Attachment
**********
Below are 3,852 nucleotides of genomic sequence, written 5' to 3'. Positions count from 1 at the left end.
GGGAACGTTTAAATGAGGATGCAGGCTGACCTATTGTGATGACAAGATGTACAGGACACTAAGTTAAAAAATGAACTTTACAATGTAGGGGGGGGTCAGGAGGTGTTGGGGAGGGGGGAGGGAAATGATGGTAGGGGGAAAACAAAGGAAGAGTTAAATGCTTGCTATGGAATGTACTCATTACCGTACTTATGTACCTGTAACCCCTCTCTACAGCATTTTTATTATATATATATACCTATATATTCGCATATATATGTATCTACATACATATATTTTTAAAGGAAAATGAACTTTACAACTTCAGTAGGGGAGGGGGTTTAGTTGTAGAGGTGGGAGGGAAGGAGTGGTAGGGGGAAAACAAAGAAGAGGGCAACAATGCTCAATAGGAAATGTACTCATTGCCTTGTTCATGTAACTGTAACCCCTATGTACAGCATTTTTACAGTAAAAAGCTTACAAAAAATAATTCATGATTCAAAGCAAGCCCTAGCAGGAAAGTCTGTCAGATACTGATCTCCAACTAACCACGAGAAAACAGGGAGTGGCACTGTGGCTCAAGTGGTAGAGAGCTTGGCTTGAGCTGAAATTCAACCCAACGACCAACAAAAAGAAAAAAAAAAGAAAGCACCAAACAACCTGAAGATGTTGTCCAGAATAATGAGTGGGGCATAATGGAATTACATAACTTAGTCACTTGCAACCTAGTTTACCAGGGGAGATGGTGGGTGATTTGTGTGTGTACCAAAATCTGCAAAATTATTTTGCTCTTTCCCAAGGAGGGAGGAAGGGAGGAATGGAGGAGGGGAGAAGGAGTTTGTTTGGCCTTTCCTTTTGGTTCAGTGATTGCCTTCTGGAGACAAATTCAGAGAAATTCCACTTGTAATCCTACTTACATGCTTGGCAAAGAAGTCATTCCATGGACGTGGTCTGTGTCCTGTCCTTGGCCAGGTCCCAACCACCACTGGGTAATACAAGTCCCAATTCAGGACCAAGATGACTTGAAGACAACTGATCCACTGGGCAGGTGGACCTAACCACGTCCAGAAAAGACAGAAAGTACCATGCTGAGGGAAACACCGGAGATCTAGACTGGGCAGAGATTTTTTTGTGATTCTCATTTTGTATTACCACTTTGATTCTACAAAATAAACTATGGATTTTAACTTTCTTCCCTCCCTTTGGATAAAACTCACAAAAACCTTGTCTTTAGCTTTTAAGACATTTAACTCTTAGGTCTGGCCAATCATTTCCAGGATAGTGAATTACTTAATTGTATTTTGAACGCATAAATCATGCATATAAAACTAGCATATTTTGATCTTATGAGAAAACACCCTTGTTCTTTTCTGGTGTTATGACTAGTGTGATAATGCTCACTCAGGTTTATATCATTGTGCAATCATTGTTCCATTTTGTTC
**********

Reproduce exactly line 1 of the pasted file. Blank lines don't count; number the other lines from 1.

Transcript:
Below are 3,852 nucleotides of genomic sequence, written 5' to 3'. Positions count from 1 at the left end.